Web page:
HOUSTON (Reuters) - Climate change over the next 20 to 70 years can be expected to increase hurricane flooding in Corpus Christi, Texas, home of three U.S. refineries, according to a study by Texas A&M University sponsored by the National Commission on Energy Policy released on Monday.
Corpus Christi, on the south Texas coast, already faces the risk of widespread flooding from the most powerful hurricanes, according to the study.
“Flooding and damage from major hurricanes will be more severe,” said study author Jennifer Irish, assistant professor of coastal and ocean engineering at Texas A&M University, in a statement. “And the worse global warming gets, the more severe the consequences for the Texas coast.”
The risk of flooding from less powerful storms will increase as rising sea levels reduce the protection from barrier islands and intensify the power of tropical cyclones, the study found.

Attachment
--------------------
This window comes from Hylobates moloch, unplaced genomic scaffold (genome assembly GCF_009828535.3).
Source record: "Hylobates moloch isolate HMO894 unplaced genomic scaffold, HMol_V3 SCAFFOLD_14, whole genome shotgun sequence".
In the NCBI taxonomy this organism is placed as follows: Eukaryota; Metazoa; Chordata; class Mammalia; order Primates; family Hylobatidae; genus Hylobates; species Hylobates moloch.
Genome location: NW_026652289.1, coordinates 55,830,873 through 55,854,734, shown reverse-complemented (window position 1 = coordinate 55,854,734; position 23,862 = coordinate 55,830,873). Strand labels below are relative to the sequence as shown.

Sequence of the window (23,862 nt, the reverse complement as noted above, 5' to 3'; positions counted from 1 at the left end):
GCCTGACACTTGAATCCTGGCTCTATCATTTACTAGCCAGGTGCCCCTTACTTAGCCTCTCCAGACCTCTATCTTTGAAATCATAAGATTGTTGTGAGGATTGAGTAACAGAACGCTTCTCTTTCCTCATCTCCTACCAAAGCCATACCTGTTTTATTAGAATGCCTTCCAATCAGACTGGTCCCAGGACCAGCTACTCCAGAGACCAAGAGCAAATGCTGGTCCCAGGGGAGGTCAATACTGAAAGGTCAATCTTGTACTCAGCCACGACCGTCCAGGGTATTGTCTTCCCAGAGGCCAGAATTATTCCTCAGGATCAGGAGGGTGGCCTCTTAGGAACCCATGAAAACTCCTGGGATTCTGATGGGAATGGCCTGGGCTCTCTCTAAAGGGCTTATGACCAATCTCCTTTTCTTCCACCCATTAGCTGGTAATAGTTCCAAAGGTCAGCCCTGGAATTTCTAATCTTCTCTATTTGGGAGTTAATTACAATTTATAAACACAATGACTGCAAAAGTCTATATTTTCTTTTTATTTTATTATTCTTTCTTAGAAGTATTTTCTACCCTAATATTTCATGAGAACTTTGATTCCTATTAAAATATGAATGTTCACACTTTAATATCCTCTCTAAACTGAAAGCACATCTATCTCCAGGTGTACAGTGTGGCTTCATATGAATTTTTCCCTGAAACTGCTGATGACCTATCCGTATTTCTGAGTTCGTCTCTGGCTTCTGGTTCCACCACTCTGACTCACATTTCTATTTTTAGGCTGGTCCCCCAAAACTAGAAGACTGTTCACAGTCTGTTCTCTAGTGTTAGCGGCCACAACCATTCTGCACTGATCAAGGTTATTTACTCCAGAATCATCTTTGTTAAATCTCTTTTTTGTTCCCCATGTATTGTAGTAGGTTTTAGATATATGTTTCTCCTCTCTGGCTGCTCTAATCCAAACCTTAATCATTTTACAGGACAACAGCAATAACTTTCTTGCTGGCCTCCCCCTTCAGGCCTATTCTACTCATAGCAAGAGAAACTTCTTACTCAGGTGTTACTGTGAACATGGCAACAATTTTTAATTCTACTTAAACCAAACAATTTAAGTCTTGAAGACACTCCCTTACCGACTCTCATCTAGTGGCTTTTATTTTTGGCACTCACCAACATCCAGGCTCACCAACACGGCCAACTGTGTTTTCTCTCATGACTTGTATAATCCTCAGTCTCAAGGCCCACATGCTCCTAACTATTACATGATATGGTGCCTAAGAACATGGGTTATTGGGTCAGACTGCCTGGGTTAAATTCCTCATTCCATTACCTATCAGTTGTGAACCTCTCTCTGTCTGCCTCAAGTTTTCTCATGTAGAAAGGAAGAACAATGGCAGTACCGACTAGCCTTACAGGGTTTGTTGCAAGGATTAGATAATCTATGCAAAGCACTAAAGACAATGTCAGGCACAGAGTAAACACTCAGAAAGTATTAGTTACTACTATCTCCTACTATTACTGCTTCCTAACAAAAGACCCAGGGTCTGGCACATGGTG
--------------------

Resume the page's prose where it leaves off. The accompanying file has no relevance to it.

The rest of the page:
The coastal land on which Corpus Christi sits is sinking due to geological forces and oil extraction. Mustang and Padre Islands, which provide barriers to Corpus Christi Bay, are eroding.
Sea levels at Corpus Christi are expected to rise about 2.6 feet by 2080, further reducing the protection of the barrier islands. Melting of the ice sheets around the world may increase the amount by which seas rise.
“Higher sea level means higher flood levels,” according to the study.
Catastrophic storm surge as might be caused by the most powerful hurricanes in the 2030s could add $100 million to $250 million in structural damage at Corpus Christi.
By the 2080s, catastrophic storm surge could boost property damage between $265 million and more than $1 billion.
But property damage from less powerful storms would also increase by tens of millions of dollars, according to the study.
The National Commission on Energy Policy is a non-profit board of 20 members from industry and academia that makes bi-partisan proposals on energy policy.
Reporting by Erwin Seba; Editing by John Picinich
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